Williams threw 139 pitches, only 75 of them strikes. She got behind in the count 2-0 on 13 batters. The five batters who walked along with the hit batsman all reached with either no outs or one out, but only one scored because Williams and MSU kept getting out of jams. They’ve had experience doing it, for Williams came in with 130 walks in 139 innings.

“I was never going to go get her,” MSU coach Vann Stuedeman said. “We’re used to it. That’s who we are. It’s our culture. We’ve embraced it. At the beginning of the year, we might have pulled her and we did. I pulled her last year when she did it.”

That was when Williams went 5-1 with two complete games while working behind two seniors. Now she’s the team ace. It was the 11th time this season she threw more than 130 pitches and her 11th complete game.

“We play hard and just try to help her get through it,” Stuedeman said. “Her ball just moves. It spins a lot, and that is good and bad.”

MSU advanced to play a second game at the SEC tournament for a second straight year after going 0-8 in a 10-year stretch. The Bulldogs did it by making their own luck on offense.

Moore had two-out RBI singles in the first and third innings. Moore’s second one was a shot off the glove of second baseman Garcia. Garcia’s leaping effort actually helped the Bulldogs because the ball dribbled into the outfield, allowing Davidson to score from second base. Davidson had reached via a walk, the only one issued by A&M. Senior Emily Heimberger started the rally with a one-out bunt single. Heimberger and Davidson both moved up on a wild pitch, A&M’s only one of the game, which set up junior Fa Leilua’s sacrifice fly.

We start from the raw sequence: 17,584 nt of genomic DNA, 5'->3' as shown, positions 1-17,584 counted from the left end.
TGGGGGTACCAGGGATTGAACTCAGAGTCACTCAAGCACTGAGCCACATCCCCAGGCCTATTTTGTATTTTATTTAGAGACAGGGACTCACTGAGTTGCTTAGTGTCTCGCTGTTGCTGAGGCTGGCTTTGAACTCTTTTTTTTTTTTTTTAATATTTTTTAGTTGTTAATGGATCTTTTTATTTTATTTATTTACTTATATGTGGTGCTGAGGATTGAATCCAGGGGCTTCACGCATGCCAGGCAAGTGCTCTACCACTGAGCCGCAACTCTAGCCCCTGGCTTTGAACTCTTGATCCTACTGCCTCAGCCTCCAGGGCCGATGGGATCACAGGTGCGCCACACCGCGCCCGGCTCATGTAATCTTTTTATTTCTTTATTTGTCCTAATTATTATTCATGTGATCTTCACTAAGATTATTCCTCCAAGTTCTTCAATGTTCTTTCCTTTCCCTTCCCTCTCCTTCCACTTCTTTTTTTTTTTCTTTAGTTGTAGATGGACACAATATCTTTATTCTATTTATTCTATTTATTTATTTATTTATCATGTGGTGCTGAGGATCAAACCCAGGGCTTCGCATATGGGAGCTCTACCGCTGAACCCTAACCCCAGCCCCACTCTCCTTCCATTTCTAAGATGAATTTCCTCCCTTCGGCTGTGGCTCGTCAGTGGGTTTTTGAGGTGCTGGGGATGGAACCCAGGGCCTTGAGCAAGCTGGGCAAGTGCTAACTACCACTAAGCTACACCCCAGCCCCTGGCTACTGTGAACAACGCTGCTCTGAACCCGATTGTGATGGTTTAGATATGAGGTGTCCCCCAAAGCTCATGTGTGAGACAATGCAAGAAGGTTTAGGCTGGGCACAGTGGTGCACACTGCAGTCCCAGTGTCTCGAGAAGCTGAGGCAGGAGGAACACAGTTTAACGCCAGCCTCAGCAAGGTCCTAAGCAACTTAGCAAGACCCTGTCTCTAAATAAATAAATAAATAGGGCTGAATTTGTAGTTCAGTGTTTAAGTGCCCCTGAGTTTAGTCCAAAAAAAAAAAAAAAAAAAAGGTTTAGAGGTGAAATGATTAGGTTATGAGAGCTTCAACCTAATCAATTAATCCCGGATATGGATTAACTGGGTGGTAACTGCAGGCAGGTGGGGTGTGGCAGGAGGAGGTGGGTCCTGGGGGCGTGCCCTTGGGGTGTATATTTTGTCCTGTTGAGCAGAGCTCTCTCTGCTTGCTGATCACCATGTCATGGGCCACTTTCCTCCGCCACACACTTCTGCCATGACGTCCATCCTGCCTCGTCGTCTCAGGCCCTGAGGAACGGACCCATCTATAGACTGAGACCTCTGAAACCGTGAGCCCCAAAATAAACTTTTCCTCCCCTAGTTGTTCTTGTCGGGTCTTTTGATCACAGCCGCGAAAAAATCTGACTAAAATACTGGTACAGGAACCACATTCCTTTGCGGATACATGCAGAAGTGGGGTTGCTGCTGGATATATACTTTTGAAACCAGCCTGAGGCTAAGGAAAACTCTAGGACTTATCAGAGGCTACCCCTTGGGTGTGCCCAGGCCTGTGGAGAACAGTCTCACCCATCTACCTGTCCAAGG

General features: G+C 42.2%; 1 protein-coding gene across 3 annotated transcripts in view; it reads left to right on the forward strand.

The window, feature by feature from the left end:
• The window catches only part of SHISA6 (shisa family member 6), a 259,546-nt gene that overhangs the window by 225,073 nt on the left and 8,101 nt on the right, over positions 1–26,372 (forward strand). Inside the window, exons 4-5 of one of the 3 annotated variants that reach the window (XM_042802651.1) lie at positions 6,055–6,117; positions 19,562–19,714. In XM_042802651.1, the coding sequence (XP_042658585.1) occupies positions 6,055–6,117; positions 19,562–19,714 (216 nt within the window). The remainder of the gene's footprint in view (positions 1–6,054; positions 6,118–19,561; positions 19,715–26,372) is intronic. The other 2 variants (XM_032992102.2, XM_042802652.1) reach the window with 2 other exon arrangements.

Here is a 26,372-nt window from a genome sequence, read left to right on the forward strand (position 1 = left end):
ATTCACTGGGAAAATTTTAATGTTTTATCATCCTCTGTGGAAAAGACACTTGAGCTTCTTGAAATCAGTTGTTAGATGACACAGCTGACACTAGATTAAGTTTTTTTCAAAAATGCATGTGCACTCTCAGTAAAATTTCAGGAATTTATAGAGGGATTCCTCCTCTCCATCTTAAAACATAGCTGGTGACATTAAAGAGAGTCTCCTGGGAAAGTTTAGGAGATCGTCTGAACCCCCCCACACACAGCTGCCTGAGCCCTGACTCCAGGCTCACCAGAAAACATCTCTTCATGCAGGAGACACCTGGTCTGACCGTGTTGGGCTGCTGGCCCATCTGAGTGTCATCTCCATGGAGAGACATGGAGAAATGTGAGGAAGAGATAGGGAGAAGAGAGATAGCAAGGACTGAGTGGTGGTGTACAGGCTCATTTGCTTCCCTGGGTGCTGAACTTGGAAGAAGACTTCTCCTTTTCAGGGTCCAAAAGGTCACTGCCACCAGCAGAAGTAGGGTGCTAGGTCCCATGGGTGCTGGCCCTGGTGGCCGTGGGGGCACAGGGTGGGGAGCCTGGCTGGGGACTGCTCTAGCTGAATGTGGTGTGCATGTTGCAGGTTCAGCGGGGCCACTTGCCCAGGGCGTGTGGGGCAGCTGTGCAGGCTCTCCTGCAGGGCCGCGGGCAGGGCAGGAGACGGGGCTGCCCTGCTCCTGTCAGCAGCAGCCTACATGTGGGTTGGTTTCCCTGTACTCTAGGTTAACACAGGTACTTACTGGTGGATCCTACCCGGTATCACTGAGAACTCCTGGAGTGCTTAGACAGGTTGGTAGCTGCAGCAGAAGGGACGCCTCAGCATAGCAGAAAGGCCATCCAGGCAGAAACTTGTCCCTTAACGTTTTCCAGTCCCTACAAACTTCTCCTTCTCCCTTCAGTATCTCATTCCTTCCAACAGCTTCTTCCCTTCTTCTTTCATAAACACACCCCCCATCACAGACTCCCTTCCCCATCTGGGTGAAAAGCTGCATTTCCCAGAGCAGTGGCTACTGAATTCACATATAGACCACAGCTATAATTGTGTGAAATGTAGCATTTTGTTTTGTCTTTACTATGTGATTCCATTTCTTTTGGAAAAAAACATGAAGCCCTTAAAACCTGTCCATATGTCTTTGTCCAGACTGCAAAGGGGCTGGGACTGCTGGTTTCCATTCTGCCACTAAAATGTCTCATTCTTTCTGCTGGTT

“We get crossed up [on the wild pitch] that moved the runners into scoring position where a routine fly ball ends up scoring a run,” Evans said. “Those are little things that you look back and kind of pick apart and say, ‘We could have been better in that situation.’ You give up one run instead of the two.”

A&M had a chance to win the game late because junior Payton McBride pitched 2 2/3 scoreless innings, allowing two hits. She struck out three. McBride got Davidson, the SEC home-run leader with 25, to fly out to end the third with the bases loaded.

McBride picked up junior right-hander Kendall Potts (12-12), who gave up six hits in 3 1/3 innings, her shortest outing in 13 starts.

“I don’t think Potts was quite as sharp as she has been,” Evans said. “But I thought Payton McBride was great.”

A&M, which stranded six runners in the first four innings, scored in the fifth, which was the first time its leadoff hitter reached. Junior Kelbi Fortenberry and McBride sandwiched singles around Garcia’s line-drive out, setting up Klingler’s sacrifice fly.

A&M’s first three batters reached in the sixth, but an RBI single by freshman Morgan Smith was all it could muster out of the rally. After Robinson’s nice play at shortstop, Williams struck out freshman Taudrea Sinnie on a full-count pitch, and Fortenberry was retired on another full-count pitch via a nice play by catcher Davidson.